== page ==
Mumbai, ‘under construction’: Is there a solution for the series of unnecessary, wasteful projects?

The engineering departments of the Municipal Corporation of Greater Mumbai seem hell bent on new construction work that does nothing for the city. A few years ago it was bridges across the city that were declared unsafe, calling for urgent reconstruction. This was triggered by the collapse of a footbridge near the Chatrapati Shivaji Maharaj Terminus in 2019.

The resulting panic was the perfect, instant fertiliser that led to numerous bridge replacement projects bursting forth. These were strongly advised by a professor from one of Mumbai’s oldest engineering colleges. Luckily, cooler heads prevailed and reconstructions were trivial.

Over the past year, there has been a debate on the proposal to demolish the Malabar Hill Reservoir, deemed unsafe, and reconstruct it at a cost of over Rs 700 crore. According to the original proposal, this will require the construction of an additional tank at a further cost of Rs 700 crore and the cutting of 189 trees plus transplanting of another 200.

Fortunately, protests by citizens have persuaded the civic body to appoint a technical Committee of seven experts, four of whom are professors of the Indian Institute of Technology, and an eighth member who is a civic officer.

After the inspection of the tank, four of the experts, including one of the IIT professors, submitted a final report saying the tank needs minor repairs that are not urgent and that these can be carried out compartment by compartment without cutting any trees or interrupting the water supply.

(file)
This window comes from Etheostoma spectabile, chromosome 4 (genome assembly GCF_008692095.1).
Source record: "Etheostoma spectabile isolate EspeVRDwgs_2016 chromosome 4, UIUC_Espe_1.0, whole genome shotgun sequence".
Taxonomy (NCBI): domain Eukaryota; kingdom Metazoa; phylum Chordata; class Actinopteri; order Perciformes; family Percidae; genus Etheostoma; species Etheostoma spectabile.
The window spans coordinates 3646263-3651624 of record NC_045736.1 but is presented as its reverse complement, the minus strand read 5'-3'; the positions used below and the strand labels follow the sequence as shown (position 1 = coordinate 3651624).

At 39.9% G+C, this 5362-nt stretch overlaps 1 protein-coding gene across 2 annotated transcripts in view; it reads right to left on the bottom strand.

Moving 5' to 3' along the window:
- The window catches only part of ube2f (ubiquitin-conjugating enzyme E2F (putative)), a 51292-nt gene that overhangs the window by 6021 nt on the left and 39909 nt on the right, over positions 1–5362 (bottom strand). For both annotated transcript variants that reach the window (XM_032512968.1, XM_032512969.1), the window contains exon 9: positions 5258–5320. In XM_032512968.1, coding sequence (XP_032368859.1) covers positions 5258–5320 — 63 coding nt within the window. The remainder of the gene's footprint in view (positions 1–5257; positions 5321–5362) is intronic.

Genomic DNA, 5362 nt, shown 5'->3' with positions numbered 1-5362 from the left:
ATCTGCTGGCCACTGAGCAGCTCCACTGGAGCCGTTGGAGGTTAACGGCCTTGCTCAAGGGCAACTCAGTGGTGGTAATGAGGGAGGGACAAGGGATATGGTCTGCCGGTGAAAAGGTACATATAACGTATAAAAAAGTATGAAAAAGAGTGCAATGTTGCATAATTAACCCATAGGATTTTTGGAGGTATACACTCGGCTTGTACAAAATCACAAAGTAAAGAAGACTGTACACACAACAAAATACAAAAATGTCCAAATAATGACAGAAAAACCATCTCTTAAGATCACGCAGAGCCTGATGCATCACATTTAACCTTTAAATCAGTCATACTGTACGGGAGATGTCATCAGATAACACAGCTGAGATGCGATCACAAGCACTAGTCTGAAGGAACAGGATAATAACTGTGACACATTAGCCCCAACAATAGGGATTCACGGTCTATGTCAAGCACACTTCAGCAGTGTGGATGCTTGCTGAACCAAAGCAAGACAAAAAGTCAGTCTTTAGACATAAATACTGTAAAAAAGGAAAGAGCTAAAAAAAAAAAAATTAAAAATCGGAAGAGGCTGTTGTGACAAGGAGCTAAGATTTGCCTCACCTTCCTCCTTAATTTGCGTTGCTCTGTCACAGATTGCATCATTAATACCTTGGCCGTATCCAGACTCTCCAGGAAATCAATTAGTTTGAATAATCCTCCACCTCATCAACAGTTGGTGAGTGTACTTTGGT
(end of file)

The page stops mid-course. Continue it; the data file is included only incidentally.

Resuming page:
The remaining three IIT professors and the civic officer have refused to sign that report and instead submitted an independent final report saying the tank cannot be repaired in stages and a separate additional tank – involving the cutting of several hundred trees – is a must. The first four have refused to sign the second report.

With two final reports in diametrically opposite conflict with each other, how does one proceed? The simplest option will be to invite international tenders for repair of the tank, compartment by compartment, without cutting any trees or interrupting the water supply. Let the international construction industry say it cannot be done. Then, work can proceed based on the second final report.

But if it can be done, without cutting trees and interrupting water supply, then two important issues arise.

The first is that we are being led to believe that professors, for no other reason other than that they have a high academic degree, are considered both technically infallible as well as immune to cajolement of any kind. It is now time to question that.

Second, what of the municipal officers who conceived of the scheme in the first place? An expenditure of Rs 1,400 crore is not trivial.

Should the hydraulic engineer and their colleagues not be held responsible for proposing a completely unnecessary project? Does no one lose their job? Or at least suffer a demotion? If there is zero punishment, will it not encourage more useless projects, with some going through with their uselessness undetected?

The author is a civil engineer and urban planner, one of the three authors who suggested the idea of Navi Mumbai.

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